Understanding user trends and behavior for a platform like Twitter is essential for getting the most out of your marketing efforts.
After all, there are roughly 500K tweets sent per minute, so while that may seem like more than enough opportunity for reaching vast audiences, you’ll also want to ensure you’re on the radar of those who matter most to your business.
To simplify things, we’ve compiled a list of 13 Twitter statistics to help give you a sense of who’s on the platform, usage and more.
Let’s dive in!
1. Twitter has 139 million monetizable daily active users
The “monetizable” part is actually a key component of this Twitter stat, as the company has stated that its daily active user totals only reflect accounts that can see advertisements, which are not necessarily present for those using third-party apps. This differs significantly from similar stats shared by other networks.
2. Billions of people see tweets each month via third-party platforms
Of all the Twitter stats, this one probably best encapsulates the difficulty in truly capturing data for things like impressions and engagement when it comes to measuring tweet or ad performance. But even if that number has since changed, it’s still likely in the ballpark and more than enough to continue to warrant your attention.
3. 38% of U.S. adults aged 18-29 use Twitter
To kick off 2019, Twitter’s largest age group was young adults aged 18-29, which comprised 38% and actually indicated a slight decrease from around the same time a year ago (pictured below).
more granular estimates of Google AdWords advertiser ad bids
more emphasis on commercial oriented keywords
With the new columns of [ad spend] and [traffic value] here is how we estimate those.
paid search ad spend: search ad clicks * CPC
organic search traffic value: ad impressions * 0.5 * (100% - ad CTR) * CPC
The first of those two is rather self explanatory. The second is a bit more complex. It starts with the assumption that about half of all searches do not get any clicks, then it subtracts the paid clicks from the total remaining pool of clicks & multiplies that by the cost per click.
The new data also has some drawbacks:
Rather than listing search counts specifically it lists relative ranges like low, very high, etc.
Since it tends to tilt more toward keywords with ad impressions, it may not have coverage for some longer tail informational keywords.
For any keyword where there is insufficient coverage we re-query the old keyword database for data & merge it across. You will know if data came from the new database if the first column says something like low or high & the data came from the older database if there are specific search counts in the first column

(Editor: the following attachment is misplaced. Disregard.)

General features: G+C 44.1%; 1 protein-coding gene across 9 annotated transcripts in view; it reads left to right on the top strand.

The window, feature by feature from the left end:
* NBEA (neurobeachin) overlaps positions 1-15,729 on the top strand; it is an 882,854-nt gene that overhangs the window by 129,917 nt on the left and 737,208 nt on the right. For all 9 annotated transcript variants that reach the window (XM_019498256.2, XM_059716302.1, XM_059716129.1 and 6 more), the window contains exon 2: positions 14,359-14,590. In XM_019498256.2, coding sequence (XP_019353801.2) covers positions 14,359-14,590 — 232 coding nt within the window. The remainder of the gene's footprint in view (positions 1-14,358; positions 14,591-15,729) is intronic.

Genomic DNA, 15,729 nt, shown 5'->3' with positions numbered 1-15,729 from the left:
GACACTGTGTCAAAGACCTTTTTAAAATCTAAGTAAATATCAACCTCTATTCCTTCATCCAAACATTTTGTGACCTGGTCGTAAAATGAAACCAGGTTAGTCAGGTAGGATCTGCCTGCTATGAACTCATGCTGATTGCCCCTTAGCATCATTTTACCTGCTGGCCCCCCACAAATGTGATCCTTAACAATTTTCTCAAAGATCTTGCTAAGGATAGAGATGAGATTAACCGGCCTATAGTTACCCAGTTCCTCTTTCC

For a limited time we are still allowing access to both keyword tools, though we anticipate removing access to the old keyword tool in the future once we have collected plenty of feedback on the new keyword tool. Please feel free to leave your feedback in the below comments.
One of the cool features of the new keyword tools worth highlighting further is the difference between estimated bid prices & estimated click prices. In the following screenshot you can see how Amazon is estimated as having a much higher bid price than actual click price, largely because due to low keyword relevancy entities other than the official brand being arbitraged by Google require much higher bids to appear on competing popular trademark terms.
Historically, this difference between bid price & click price was a big source of noise on lists of the most valuable keywords.
Recently some advertisers have started complaining about the "Google shakedown" from how many brand-driven searches are simply leaving the .com part off of a web address in Chrome & then being forced to pay Google for their own pre-existing brand equity.
When Google puts 4 paid ads ahead of the first organic result for your own brand name, you’re forced to pay up if you want to be found. It’s a shakedown. It’s ransom. But at least we can have fun with it. Search for Basecamp and you may see this attached ad. pic.twitter.com/c0oYaBuahL